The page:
ILSVRC2010 The first year the challenge consisted of just the classification task. The winning entry from NEC team (Lin et al. 2011) used SIFT (Lowe 2004) and LBP (Ahonen et al. 2006) features with two non-linear coding representations (Zhou et al. 2010; Wang et al. 2010) and a stochastic SVM. The honorable mention XRCE team (Perronnin et al. 2010) used an improved Fisher vector representation (Perronnin and Dance 2007) along with PCA dimensionality reduction and data compression followed by a linear SVM. Fisher vector-based methods have evolved over 5 years of the challenge and continued performing strongly in every ILSVRC from 2010 to 2014.

ILSVRC2011 The winning classification entry in 2011 was the 2010 runner-up team XRCE, applying high-dimensional image signatures (Perronnin et al. 2010) with compression using product quantization (Sanchez and Perronnin 2011) and one-vs-all linear SVMs. The single-object localization competition was held for the first time, with two brave entries. The winner was the UvA team using a selective search approach to generate class-independent object hypothesis regions (van de Sande et al. 2011b), followed by dense sampling and vector quantization of several color SIFT features (van de Sande et al. 2010), pooling with spatial pyramid matching (Lazebnik et al. 2006), and classifying with a histogram intersection kernel SVM (Maji and Malik 2009) trained on a GPU (van de Sande et al. 2011a).

ILSVRC2012 This was a turning point for large-scale object recognition, when large-scale deep neural networks entered the scene. The undisputed winner of both the classification and localization tasks in 2012 was the SuperVision team. They trained a large, deep convolutional neural network on RGB values, with 60 million parameters using an efficient GPU implementation and a novel hidden-unit dropout trick (Krizhevsky et al. 2012; Hinton et al. 2012). The second place in image classification went to the ISI team, which used Fisher vectors (Sanchez and Perronnin 2011) and a streamlined version of Graphical Gaussian Vectors (Harada and Kuniyoshi 2012), along with linear classifiers using Passive-Aggressive (PA) algorithm (Crammer et al. 2006). The second place in single-object localization went to the VGG, with an image classification system including dense SIFT features and color statistics (Lowe 2004), a Fisher vector representation (Sanchez and Perronnin 2011), and a linear SVM classifier, plus additional insights from (Arandjelovic and Zisserman 2012; Sanchez et al. 2012). Both ISI and VGG used (Felzenszwalb et al. 2010) for object localization; SuperVision used a regression model trained to predict bounding box locations. Despite the weaker detection model, SuperVision handily won the object localization task. A detailed analysis and comparison of the SuperVision and VGG submissions on the single-object localization task can be found in Russakovsky et al. (2013). The influence of the success of the SuperVision model can be clearly seen in ILSVRC2013 and ILSVRC2014.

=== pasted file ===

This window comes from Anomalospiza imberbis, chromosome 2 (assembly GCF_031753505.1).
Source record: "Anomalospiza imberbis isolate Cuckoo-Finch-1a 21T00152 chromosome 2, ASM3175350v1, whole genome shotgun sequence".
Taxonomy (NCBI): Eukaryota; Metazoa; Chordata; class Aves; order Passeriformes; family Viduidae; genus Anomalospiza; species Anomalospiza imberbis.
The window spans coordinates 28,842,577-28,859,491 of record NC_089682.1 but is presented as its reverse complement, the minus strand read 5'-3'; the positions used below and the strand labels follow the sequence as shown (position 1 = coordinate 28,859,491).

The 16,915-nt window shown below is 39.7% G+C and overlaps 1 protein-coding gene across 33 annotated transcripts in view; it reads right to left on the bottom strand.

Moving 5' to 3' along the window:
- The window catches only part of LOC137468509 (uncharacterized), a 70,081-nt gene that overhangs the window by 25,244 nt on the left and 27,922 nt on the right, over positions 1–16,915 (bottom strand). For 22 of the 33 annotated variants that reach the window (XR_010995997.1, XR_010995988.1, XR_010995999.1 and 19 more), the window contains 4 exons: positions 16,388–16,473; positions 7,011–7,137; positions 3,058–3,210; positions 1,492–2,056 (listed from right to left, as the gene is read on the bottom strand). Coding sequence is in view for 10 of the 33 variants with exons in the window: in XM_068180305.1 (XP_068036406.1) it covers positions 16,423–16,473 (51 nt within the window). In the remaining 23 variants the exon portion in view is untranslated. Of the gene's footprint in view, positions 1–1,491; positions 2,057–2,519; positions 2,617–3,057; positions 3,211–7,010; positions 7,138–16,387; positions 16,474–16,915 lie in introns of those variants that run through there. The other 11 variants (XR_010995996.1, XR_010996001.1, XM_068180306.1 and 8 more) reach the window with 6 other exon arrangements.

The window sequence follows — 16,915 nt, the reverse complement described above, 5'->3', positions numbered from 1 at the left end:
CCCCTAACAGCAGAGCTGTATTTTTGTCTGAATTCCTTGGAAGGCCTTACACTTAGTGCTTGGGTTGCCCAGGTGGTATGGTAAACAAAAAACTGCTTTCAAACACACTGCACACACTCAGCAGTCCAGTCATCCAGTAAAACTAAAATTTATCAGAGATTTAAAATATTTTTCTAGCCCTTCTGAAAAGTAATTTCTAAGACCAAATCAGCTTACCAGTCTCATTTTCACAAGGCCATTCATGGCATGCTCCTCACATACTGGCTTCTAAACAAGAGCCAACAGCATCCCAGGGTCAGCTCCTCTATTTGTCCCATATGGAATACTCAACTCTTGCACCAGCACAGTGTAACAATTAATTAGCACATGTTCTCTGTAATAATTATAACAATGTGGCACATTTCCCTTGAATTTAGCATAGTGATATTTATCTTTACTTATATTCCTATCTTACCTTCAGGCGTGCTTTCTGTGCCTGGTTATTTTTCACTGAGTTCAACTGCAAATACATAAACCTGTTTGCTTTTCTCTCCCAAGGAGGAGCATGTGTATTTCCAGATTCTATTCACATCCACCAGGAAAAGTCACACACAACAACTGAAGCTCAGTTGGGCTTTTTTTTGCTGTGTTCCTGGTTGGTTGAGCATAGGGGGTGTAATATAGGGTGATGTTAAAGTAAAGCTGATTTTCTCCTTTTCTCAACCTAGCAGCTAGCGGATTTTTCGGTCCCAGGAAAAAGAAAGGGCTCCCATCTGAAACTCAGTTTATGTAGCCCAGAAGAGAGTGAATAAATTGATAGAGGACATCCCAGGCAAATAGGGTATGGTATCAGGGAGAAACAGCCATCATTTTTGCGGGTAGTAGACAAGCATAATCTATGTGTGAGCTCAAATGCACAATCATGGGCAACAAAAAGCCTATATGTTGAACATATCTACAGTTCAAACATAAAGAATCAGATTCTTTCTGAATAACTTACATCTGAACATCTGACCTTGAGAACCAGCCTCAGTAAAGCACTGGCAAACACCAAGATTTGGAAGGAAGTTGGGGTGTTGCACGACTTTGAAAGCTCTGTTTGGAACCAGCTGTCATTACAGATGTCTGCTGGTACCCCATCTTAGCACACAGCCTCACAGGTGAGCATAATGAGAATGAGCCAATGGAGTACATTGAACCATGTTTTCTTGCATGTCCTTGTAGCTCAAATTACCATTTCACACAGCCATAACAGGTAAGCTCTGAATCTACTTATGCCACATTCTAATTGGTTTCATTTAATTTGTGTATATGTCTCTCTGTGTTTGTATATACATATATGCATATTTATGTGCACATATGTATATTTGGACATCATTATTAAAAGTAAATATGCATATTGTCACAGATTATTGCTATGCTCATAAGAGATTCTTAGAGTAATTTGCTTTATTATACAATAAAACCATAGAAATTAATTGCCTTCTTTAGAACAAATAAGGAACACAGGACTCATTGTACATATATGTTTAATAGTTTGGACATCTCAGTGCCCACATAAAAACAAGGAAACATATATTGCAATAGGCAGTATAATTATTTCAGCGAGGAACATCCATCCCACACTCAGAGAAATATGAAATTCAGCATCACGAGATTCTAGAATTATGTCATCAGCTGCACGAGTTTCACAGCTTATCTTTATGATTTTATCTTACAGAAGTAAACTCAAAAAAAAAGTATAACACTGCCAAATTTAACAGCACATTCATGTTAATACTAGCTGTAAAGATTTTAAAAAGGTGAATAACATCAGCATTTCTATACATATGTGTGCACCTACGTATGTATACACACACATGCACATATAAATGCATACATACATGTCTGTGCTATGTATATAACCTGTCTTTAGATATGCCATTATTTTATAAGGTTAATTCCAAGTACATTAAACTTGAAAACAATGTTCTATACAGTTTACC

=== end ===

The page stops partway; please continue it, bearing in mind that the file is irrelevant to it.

ILSVRC2013 There were 24 teams participating in the ILSVRC2013 competition, compared to 21 in the previous 3 years combined. Following the success of the deep learning-based method in 2012, the vast majority of entries in 2013 used deep convolutional neural networks in their submission. The winner of the classification task was Clarifai, with several large deep convolutional networks averaged together. The network architectures were chosen using the visualization technique of (Zeiler and Fergus 2013), and they were trained on the GPU following (Zeiler et al. 2011) using the dropout technique (Krizhevsky et al. 2012).

The winning single-object localization OverFeat submission was based on an integrated framework for using convolutional networks for classification, localization and detection with a multiscale sliding window approach (Sermanet et al. 2013). They were the only team tackling all three tasks.

The winner of object detection task was UvA team, which utilized a new way of efficient encoding (van de Sande et al. 2014) densely sampled color descriptors (van de Sande et al. 2010) pooled using a multi-level spatial pyramid in a selective search framework (Uijlings et al. 2013). The detection results were rescored using a full-image convolutional network classifier.

ILSVRC2014 2014 attracted the most submissions, with 36 teams submitting 123 entries compared to just 24 teams in 2013—a 1.5\(\times \) increase in participation.9 As in 2013 almost all teams used convolutional neural networks as the basis for their submission. Significant progress has been made in just 1 year: image classification error was almost halved since ILSVRC2013 and object detection mean average precision almost doubled compared to ILSVRC2013. Please refer to Sect. 6.1 for details.